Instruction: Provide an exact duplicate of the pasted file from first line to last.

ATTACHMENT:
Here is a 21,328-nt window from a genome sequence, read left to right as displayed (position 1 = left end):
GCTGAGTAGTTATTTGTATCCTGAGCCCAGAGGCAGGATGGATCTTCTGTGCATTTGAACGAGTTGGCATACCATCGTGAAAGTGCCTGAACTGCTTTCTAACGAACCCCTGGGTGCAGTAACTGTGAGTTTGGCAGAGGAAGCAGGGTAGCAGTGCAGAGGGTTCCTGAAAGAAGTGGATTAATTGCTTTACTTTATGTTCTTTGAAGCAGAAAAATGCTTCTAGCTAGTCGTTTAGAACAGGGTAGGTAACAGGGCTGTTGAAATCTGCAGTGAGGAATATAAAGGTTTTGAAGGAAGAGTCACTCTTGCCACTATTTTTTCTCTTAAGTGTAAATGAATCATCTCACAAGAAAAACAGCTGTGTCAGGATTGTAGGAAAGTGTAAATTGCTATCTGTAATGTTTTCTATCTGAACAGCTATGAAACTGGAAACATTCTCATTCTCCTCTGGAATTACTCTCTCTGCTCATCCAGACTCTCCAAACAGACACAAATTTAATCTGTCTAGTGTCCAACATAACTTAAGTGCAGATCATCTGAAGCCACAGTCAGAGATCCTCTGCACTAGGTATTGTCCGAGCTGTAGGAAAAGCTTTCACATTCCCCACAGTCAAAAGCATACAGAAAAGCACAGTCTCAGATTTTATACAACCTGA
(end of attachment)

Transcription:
Here is a 21,328-nt window from a genome sequence, read left to right as displayed (position 1 = left end):
GCTGAGTAGTTATTTGTATCCTGAGCCCAGAGGCAGGATGGATCTTCTGTGCATTTGAACGAGTTGGCATACCATCGTGAAAGTGCCTGAACTGCTTTCTAACGAACCCCTGGGTGCAGTAACTGTGAGTTTGGCAGAGGAAGCAGGGTAGCAGTGCAGAGGGTTCCTGAAAGAAGTGGATTAATTGCTTTACTTTATGTTCTTTGAAGCAGAAAAATGCTTCTAGCTAGTCGTTTAGAACAGGGTAGGTAACAGGGCTGTTGAAATCTGCAGTGAGGAATATAAAGGTTTTGAAGGAAGAGTCACTCTTGCCACTATTTTTTCTCTTAAGTGTAAATGAATCATCTCACAAGAAAAACAGCTGTGTCAGGATTGTAGGAAAGTGTAAATTGCTATCTGTAATGTTTTCTATCTGAACAGCTATGAAACTGGAAACATTCTCATTCTCCTCTGGAATTACTCTCTCTGCTCATCCAGACTCTCCAAACAGACACAAATTTAATCTGTCTAGTGTCCAACATAACTTAAGTGCAGATCATCTGAAGCCACAGTCAGAGATCCTCTGCACTAGGTATTGTCCGAGCTGTAGGAAAAGCTTTCACATTCCCCACAGTCAAAAGCATACAGAAAAGCACAGTCTCAGATTTTATACAACCTGA